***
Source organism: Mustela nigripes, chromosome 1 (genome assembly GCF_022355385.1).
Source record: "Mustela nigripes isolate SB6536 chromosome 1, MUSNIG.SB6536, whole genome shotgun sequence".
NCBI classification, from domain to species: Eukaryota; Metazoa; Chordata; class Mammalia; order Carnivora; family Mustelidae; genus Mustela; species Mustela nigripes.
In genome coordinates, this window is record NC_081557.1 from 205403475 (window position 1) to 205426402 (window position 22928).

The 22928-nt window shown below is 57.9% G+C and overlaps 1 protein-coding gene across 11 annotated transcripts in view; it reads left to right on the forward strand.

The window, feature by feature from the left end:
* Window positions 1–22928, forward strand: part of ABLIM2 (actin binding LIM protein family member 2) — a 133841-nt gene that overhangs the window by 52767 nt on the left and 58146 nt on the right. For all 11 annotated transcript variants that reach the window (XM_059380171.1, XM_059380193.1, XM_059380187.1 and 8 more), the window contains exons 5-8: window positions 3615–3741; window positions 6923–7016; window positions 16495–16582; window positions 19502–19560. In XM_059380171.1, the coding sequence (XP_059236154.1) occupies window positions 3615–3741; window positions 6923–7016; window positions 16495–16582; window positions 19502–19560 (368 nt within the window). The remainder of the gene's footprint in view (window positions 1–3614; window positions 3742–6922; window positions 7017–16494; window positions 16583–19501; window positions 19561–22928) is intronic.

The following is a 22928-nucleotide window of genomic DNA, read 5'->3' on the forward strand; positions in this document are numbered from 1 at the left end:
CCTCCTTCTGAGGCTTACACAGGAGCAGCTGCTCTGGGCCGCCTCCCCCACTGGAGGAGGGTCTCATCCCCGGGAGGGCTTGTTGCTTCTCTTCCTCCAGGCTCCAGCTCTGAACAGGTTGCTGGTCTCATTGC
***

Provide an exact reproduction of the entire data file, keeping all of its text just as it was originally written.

Source organism: Mustela nigripes, chromosome 1 (genome assembly GCF_022355385.1).
Source record: "Mustela nigripes isolate SB6536 chromosome 1, MUSNIG.SB6536, whole genome shotgun sequence".
NCBI classification, from domain to species: Eukaryota; Metazoa; Chordata; class Mammalia; order Carnivora; family Mustelidae; genus Mustela; species Mustela nigripes.
In genome coordinates, this window is record NC_081557.1 from 205403475 (window position 1) to 205426402 (window position 22928).

The 22928-nt window shown below is 57.9% G+C and overlaps 1 protein-coding gene across 11 annotated transcripts in view; it reads left to right on the forward strand.

The window, feature by feature from the left end:
* Window positions 1–22928, forward strand: part of ABLIM2 (actin binding LIM protein family member 2) — a 133841-nt gene that overhangs the window by 52767 nt on the left and 58146 nt on the right. For all 11 annotated transcript variants that reach the window (XM_059380171.1, XM_059380193.1, XM_059380187.1 and 8 more), the window contains exons 5-8: window positions 3615–3741; window positions 6923–7016; window positions 16495–16582; window positions 19502–19560. In XM_059380171.1, the coding sequence (XP_059236154.1) occupies window positions 3615–3741; window positions 6923–7016; window positions 16495–16582; window positions 19502–19560 (368 nt within the window). The remainder of the gene's footprint in view (window positions 1–3614; window positions 3742–6922; window positions 7017–16494; window positions 16583–19501; window positions 19561–22928) is intronic.

The following is a 22928-nucleotide window of genomic DNA, read 5'->3' on the forward strand; positions in this document are numbered from 1 at the left end:
CCTCCTTCTGAGGCTTACACAGGAGCAGCTGCTCTGGGCCGCCTCCCCCACTGGAGGAGGGTCTCATCCCCGGGAGGGCTTGTTGCTTCTCTTCCTCCAGGCTCCAGCTCTGAACAGGTTGCTGGTCTCATTGC